“We really fell in love with the space,” recalled Needham.
“It has been my favorite job,” said Ingersoll.
With their past experience, running the coffee shop won’t be new for them. But they also recognized that Blue Moon won’t be the same without Lisa, and so they’re starting fresh with a new identity: Milkweed.
They plan to make their own nut milks, and offer tea blends from Sacred Blossom and other Fair Trade organic companies. They’re sourcing supplies from local vendors as much as possible.
As Ingersoll has been recently diagnosed with celiac disease, the cafe offers gluten-free options and its own facility is entirely gluten-free. Those who aren’t gluten-free can select from the pre-packaged sandwich they offer, along with grab-and-go options from Seward Co-op and deli. Gluten-free options from Sift Bakery are available. Also on the menu are paninis, quiche, salads and more.
Coffee comes from Tiny Footprint Coffee in Brooklyn Park, a company that combines small-batch artisan coffee with reforestation efforts in Ecuador, making it the world’s first carbon negative coffee. To-go cups are compostable.
“For a place that does grab and go things, we’re trying to make as small an impact as possible,” observed Ingersoll.
A former stewardess, Ingersoll says that running a coffee shop is essentially like running an airplane. “You’ve got to build relationships,” she said.

Alex Needham (left), son Bruce, and Brenda Ingersoll during the renovation. (Photo by Tesha M. Christensen)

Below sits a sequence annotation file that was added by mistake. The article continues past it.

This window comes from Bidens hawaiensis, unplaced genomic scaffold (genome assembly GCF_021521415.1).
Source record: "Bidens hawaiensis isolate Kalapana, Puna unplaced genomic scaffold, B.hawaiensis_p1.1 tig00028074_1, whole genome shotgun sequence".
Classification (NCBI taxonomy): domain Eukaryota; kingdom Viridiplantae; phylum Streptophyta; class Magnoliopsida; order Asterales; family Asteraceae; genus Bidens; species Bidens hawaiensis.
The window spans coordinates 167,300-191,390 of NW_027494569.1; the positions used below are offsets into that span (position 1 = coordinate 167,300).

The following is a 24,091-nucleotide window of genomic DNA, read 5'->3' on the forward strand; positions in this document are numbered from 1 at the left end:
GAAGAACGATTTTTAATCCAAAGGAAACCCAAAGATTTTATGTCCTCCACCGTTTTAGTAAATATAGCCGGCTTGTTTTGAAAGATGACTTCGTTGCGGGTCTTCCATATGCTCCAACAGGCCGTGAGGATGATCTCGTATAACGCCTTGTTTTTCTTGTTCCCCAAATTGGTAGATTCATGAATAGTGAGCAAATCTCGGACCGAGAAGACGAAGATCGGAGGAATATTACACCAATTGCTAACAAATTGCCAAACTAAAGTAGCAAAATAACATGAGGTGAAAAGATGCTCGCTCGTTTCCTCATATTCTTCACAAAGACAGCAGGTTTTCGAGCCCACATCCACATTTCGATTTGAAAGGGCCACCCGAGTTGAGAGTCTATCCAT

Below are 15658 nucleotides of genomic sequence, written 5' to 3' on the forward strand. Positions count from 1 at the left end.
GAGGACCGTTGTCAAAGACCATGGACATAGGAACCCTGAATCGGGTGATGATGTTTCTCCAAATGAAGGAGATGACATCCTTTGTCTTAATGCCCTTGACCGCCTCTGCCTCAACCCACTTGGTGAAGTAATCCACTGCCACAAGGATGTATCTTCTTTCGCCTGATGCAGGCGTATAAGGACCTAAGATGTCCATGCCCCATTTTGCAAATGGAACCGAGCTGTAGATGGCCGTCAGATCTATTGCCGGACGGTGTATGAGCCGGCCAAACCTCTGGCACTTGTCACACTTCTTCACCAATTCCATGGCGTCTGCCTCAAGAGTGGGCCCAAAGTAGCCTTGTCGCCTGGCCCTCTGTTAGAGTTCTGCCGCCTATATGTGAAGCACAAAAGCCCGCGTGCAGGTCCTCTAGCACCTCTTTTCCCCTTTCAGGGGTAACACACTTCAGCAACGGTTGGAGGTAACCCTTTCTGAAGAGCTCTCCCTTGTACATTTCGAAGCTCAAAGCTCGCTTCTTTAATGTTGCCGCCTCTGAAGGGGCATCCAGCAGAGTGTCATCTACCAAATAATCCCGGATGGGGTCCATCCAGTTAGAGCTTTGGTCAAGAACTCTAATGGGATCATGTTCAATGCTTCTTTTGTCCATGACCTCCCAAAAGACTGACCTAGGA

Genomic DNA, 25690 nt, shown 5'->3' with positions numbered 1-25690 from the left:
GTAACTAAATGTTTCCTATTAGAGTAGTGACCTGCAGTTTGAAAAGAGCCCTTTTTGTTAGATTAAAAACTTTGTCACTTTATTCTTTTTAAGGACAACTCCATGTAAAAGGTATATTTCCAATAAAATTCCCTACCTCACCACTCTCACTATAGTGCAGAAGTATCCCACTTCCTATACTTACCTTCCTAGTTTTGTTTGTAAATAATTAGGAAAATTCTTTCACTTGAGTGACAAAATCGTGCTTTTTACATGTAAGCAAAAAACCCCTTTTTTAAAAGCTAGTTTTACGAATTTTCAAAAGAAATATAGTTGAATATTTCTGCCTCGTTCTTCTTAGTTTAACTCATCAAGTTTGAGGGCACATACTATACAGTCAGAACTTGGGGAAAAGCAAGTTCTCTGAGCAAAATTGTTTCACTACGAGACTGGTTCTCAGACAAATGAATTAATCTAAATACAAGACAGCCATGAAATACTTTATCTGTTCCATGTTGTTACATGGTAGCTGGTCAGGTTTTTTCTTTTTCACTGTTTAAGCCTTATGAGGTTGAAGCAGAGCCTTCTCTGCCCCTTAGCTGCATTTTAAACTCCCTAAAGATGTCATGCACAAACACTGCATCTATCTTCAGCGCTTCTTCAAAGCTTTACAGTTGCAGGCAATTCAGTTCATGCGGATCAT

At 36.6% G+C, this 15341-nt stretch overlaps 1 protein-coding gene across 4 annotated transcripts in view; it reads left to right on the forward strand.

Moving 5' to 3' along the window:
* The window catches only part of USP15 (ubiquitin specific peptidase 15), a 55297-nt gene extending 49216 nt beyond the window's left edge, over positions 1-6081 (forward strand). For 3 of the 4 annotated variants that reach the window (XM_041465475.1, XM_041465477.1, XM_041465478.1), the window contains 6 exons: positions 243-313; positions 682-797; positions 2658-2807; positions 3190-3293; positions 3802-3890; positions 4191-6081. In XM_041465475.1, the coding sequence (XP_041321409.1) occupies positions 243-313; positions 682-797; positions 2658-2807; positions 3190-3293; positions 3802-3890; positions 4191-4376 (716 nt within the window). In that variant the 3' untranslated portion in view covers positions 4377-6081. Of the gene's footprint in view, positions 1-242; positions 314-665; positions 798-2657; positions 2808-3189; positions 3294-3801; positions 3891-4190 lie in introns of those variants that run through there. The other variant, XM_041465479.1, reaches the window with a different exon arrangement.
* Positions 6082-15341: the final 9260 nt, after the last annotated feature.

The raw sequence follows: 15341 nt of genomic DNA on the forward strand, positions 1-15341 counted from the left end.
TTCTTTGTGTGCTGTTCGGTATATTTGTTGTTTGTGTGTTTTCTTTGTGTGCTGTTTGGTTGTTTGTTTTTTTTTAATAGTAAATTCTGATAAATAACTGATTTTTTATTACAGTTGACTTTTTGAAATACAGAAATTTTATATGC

She’s excited to be her own boss and to apply her design sensibilities to an entire space. A floral designer, Ingersoll also runs a floral business out of her house. She plans to sell tropicals and other plants at Milkweed — where they’ll also function as decor. “I love plants so I’ll fill the space with them,” she stated.

Coffee shop evolution
During the renovation work, the only coffee in this long-time coffee house was from a Mr. Coffee drip machine as the espresso machines sat unplugged. Much of the renovation work was done by Needham, who works for a construction firm around his job in the film industry.
With the help of volunteers and professionals, they replaced and squared off the old bar, added nine seats, and reconfigured the space for new uses. In all, they’ve put in six sinks and three floor drains in the building that was constructed a century ago and is owned by blues musician John Kolstad. Wood planks from one area were reused as flooring elsewhere.